The Beersocks Beer Blog

This Blog is dedicated to my many thoughts and feelings about beer. I will describe different beers and my experiences with them

Tuesday, November 29, 2005


I stopped by my favorite watering hole last night, and instead of drinking the 2 hearted, which gets me into a dark drunk whole before I know what's happening, I decided to have a bitburger. It's a crisp german style larger, with an almost sweet aroma and after taste to it. Best served using the slow pour method, and a very refreshing/ fairly light drink. Here's what they have to say about it..."Only the best of everything - this is the Bitburger brewery's clear company philosophy. We aim for comprehensive quality in all areas of corporate activity. In order to live up to this expectation, we combine tradition with modern technology and bring this in harmony with people and nature. Careful handling of natural resources is as much a focus for us as is the satisfaction of our customers. The expertise and commitment of our employees mean that we are prepared for the demands of tomorrow - focussing on the future has always been a tradition at Bitburger."

Monday, November 21, 2005

Beersocks Beer

Thats right folks, I started my first batch of home brew last night. I can't wait to do a taste report on it, but first it must ferment. Its a bit like an ESB mixed with a brown ale. Should be dark and malty, and will probably pack a bit of a punch.

Friday, November 18, 2005

If your ever in Toronto

check out this site

Tuesday, November 15, 2005

Article on health benefits of Hops

Researchers: Hops in Beer May Be Healthy

By Associated Press
Published November 15, 2005, 6:10 AM CST

CORVALLIS, Ore. -- Hops used to brew beer may have some health benefits but researchers warn against expecting any significant effect by drinking a few cold ones.

Scientists at Oregon State University's Linus Pauling Institute have found a class of compounds called flavonids neutralize "free radicals" -- rogue oxygen molecules that can damage cells.

One of those flavonids, a compound called xanthohumol, is found only in hops. It may help prevent some forms of cancer, researchers say.

Some beers already have higher levels of flavonids than others. The lager and pilsner beers commonly sold in domestic U.S. brews have fairly low levels of these compounds, but some porter, stout and ale brews have much higher levels.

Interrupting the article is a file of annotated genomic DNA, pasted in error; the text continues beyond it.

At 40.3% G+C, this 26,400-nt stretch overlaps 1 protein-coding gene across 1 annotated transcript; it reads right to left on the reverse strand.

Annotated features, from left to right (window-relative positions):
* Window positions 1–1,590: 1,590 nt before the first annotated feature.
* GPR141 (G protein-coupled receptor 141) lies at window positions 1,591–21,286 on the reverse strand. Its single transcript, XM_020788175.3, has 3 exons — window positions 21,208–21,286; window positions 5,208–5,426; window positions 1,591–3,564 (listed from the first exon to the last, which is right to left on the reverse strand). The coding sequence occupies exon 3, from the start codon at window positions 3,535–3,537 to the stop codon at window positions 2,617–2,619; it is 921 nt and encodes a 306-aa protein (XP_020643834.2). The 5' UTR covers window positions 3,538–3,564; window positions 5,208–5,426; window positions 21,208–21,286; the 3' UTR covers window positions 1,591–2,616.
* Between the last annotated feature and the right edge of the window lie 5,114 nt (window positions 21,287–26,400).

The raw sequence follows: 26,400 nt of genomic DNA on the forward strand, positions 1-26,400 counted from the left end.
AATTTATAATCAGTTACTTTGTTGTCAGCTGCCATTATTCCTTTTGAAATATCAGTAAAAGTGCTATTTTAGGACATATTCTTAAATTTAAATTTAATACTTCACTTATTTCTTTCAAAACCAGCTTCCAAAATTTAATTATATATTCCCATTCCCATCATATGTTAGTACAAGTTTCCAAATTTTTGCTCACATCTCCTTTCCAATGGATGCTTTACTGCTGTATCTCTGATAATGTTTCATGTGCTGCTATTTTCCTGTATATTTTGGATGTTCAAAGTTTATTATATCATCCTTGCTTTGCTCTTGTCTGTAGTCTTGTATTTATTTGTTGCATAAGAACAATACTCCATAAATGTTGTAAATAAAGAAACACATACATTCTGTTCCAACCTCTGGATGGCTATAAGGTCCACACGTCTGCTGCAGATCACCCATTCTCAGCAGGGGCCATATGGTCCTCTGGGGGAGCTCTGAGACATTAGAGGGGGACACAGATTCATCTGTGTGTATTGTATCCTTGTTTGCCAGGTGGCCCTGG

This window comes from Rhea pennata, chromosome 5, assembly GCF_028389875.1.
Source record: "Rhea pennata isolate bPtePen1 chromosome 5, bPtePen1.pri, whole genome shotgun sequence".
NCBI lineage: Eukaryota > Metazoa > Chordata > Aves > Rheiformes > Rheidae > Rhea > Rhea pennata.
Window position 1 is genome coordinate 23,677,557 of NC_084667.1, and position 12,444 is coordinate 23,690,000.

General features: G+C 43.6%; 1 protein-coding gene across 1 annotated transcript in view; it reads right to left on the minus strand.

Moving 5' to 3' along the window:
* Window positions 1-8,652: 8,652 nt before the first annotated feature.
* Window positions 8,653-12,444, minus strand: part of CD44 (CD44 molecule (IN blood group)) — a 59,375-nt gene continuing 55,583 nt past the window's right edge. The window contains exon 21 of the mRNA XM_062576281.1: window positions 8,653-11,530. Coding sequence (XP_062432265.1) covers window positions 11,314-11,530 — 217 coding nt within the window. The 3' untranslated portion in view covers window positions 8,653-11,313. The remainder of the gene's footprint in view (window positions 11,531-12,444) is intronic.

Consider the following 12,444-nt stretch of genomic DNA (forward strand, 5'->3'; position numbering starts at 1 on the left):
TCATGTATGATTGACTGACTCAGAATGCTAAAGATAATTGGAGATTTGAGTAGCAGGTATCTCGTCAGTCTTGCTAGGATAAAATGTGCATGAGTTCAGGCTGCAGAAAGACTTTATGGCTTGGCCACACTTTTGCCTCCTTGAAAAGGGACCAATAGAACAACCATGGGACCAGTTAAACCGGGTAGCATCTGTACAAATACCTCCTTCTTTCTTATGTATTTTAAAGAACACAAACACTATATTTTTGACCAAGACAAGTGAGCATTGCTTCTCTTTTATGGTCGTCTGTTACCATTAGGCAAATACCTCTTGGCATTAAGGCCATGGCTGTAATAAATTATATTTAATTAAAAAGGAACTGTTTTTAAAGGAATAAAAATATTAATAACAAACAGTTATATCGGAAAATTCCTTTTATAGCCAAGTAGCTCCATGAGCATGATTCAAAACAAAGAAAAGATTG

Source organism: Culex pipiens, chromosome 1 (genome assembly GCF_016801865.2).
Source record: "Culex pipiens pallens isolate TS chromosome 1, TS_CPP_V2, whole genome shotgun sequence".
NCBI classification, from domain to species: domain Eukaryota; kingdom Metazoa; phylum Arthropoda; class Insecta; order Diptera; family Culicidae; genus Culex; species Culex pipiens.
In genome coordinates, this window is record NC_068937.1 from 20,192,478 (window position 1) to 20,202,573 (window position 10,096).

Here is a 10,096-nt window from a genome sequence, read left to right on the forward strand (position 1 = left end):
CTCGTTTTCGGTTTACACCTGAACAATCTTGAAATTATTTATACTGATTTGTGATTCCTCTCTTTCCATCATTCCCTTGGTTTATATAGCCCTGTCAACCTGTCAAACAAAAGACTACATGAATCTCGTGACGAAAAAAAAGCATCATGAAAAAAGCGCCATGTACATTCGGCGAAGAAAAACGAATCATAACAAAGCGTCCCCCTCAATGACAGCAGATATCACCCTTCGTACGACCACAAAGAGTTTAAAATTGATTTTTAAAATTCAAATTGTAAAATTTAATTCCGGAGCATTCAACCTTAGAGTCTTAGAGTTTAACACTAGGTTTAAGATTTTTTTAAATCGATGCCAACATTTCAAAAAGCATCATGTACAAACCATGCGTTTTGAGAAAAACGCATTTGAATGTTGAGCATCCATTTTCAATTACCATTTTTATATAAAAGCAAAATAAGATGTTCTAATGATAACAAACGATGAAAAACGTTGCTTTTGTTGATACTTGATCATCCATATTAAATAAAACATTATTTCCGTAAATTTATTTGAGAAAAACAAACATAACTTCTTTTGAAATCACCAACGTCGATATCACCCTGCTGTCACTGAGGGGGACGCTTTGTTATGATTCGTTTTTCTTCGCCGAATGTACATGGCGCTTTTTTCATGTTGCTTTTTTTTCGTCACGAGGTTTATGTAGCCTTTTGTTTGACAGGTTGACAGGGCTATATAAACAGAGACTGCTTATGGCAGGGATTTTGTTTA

Still, the level of the compound in beer is generally considered too low to have any significant preventive effect.

"We can't say that drinking beer will help prevent cancer," said Fred Stevens, OSU assistant professor of pharmacy and scientist in the Linus Pauling Institute.

Hops, from a flowering plant, are used by brewers as a bittering agent in beer. Xanthohumol is a yellow substance that was first discovered in hops in 1913.

But its health effects were not known until the 1990s, when Stevens and colleagues started studying the flavonoid compound. In cell cultures and animal studies, xanthohumol targeted various types of cancer, including breast, colon and ovarian.

His original work, along with new developments in the anti-cancer properties of xanthohumol made during the past decade, was reviewed last year in the journal Phytochemistry.

Now Stevens is collaborating with fellow Linus Pauling Institute scientist Emily Ho to investigate the effects of the flavonoid on prostate cancer cells.

"When we give the flavonoid to cancer cells, it seems to slow their growth, which is what you want to do for cancer," said Ho, who is also an assistant professor in OSUs department of nutrition and exercise sciences.

Although the tiny amounts of xanthohumol found in beer have little preventive value, Stevens thinks it may be possible in the future for drug companies to develop pills containing concentrated doses of the flavonoid.

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Information from: Gazette-Times,

Monday, November 14, 2005

Anderson Valley and a very drunk Shoebocks

Let me just start out by saying how much fun I had this weekend. Its been a while since I got totally ripped and howled at the moon. A bunch of groups came together for a burningman decompression out in Michigan. I had been on this particular piece of land in August, and it just has an amazing energy to it. It was a great event for me personally, because all I had to do was show up and fuck off. I found the perfect camping spot, which was a secluded in the trees on the outer edge of the property. It was great group of people, and I hope everyone can do this more often. By the way I got so drunk I lost my glass bowl and dog leash, if you happen upon it, let me know. Now on to the beer.